A Place to Call Home: Tradition, Style, and Memory in the New American House
Written by Gil Schafer III, Photographed by Eric Piasecki
Just because a family lives in a home doesn’t mean that it feels like home. Architect and interior designer Gil Schafer seeks to make sure that every house he designs reflects his client’s wishes for a place that embodies the ideals of home. He accomplishes this, in part, through Classical tenets of architecture, a style for which the New York City–based Schafer is renowned. As he writes in this new book (which follows in the wake of his hugely successful The Great American House), he designs residences “not for an architect’s ego, but [for] the beauty of life, the joys of family, and, not least, a heartfelt celebration of place.” To further prove his claim, Schafer highlights seven houses in a variety of styles, each of which reflects what some critics refer to as his “comfortable classicism” aligned with his also being a “modern traditionalist.” The main characters who occupy his book, apart from his engaging self, are a Northern California cottage, a Connecticut neo-Colonial, an Adirondacks camp–inspired house, a luxurious Fifth Avenue apartment, a new stone and timber barn in New England, a complex of related dwellings in Georgia, and his own modern house on the coast of Maine. He and these other “characters” tell us how to live well at home.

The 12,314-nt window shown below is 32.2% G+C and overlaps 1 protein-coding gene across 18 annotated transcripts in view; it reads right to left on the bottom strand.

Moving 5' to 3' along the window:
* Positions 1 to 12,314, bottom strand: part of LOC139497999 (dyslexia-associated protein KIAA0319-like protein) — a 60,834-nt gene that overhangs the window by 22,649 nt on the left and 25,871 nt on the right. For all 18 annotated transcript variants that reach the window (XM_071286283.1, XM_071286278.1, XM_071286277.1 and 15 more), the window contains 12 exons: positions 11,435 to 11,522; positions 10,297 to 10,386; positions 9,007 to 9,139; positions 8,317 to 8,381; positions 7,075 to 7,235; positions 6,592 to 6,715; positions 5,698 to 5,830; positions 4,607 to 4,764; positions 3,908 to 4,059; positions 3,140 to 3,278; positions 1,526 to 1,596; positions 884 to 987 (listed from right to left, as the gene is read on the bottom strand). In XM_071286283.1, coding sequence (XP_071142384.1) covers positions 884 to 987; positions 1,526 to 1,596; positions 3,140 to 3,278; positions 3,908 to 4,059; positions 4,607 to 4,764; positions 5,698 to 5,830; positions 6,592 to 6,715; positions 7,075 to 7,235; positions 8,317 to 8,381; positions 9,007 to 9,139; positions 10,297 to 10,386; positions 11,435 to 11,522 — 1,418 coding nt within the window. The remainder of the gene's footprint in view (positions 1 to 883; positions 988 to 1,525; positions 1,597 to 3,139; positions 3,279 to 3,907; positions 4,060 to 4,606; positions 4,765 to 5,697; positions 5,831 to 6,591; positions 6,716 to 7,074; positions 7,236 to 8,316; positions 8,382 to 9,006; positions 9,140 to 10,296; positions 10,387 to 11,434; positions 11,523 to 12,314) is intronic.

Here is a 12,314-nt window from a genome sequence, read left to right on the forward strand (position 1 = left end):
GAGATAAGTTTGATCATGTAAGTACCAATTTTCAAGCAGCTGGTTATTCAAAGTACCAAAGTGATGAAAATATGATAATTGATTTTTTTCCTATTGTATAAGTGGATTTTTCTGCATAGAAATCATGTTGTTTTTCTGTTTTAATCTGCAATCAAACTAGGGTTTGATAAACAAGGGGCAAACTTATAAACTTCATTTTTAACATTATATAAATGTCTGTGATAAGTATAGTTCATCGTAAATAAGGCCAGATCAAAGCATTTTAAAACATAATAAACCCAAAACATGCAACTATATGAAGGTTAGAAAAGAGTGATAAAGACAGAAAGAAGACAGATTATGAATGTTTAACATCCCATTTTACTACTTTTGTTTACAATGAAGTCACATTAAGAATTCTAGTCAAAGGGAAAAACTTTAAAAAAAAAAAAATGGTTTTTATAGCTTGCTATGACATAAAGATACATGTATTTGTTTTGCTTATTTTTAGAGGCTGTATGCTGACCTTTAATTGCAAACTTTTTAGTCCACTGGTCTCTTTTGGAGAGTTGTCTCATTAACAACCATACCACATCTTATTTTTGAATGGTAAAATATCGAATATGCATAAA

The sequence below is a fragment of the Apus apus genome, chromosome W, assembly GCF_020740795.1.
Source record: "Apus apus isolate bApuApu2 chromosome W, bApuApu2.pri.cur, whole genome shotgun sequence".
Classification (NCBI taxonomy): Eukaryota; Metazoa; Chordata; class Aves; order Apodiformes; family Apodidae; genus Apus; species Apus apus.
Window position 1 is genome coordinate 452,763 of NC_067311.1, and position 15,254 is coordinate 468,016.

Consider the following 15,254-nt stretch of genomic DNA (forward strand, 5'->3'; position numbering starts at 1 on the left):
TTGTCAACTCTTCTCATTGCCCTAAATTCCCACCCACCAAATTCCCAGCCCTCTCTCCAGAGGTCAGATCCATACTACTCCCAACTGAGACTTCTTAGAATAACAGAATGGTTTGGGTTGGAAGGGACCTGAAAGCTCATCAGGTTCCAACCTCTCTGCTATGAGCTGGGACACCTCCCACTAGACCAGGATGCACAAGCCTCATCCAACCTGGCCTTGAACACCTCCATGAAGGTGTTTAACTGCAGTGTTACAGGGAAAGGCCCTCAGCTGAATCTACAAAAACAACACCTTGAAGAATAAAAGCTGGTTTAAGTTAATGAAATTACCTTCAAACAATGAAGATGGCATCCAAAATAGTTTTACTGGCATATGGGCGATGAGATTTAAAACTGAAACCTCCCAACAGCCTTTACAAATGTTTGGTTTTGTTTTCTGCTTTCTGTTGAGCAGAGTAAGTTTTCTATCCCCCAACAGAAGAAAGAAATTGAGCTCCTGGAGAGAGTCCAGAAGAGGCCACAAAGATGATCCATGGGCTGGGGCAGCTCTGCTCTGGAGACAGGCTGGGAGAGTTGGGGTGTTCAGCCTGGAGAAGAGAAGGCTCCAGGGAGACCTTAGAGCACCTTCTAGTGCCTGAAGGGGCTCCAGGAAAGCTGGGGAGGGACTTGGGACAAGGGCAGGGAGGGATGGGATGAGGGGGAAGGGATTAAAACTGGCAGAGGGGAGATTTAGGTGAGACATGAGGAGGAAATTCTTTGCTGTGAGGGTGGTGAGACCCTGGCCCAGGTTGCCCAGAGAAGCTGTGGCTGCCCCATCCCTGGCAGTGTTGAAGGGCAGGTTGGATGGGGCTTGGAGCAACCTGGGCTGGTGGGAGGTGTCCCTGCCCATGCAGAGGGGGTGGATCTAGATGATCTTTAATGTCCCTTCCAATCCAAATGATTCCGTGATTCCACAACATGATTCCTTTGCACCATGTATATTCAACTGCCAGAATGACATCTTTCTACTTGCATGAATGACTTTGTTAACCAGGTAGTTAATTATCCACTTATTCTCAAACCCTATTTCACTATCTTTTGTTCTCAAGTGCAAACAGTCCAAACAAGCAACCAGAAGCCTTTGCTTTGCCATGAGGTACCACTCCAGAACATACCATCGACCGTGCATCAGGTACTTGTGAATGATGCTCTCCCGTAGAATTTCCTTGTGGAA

Poetry of Place: The New Architecture and Interiors of McAlpine
Written by Bobby McAlpine and Susan Sully
No matter where the talented architect Bobby McAlpine builds his houses, they always manage to reflect the vernacular roots of their locales while also embodying a universal modern sensibility. Since he established his firm in Montgomery, Alabama, some thirty-five years ago, McAlpine has expanded to include office outposts in New York, Atlanta, and Nashville—though his work takes him around the world. McAlpine works in partnership with architects Greg Tankersley, Chris Tippett, John Sease, and David Baker, and interior designers Susan Ferrier and Ray Booth. In his newest book, McAlpine profiles twenty of his most illuminating projects, doing so not only through photographs but, more importantly, via his writerly voice (that’s where the poetry of the title becomes evident). He tells the compelling story of each house he has designed, ranging from a stone tower folly to an extravagant Florida Panhandle beach house. In so doing, we learn about great design and how a master practitioner works on a daily basis.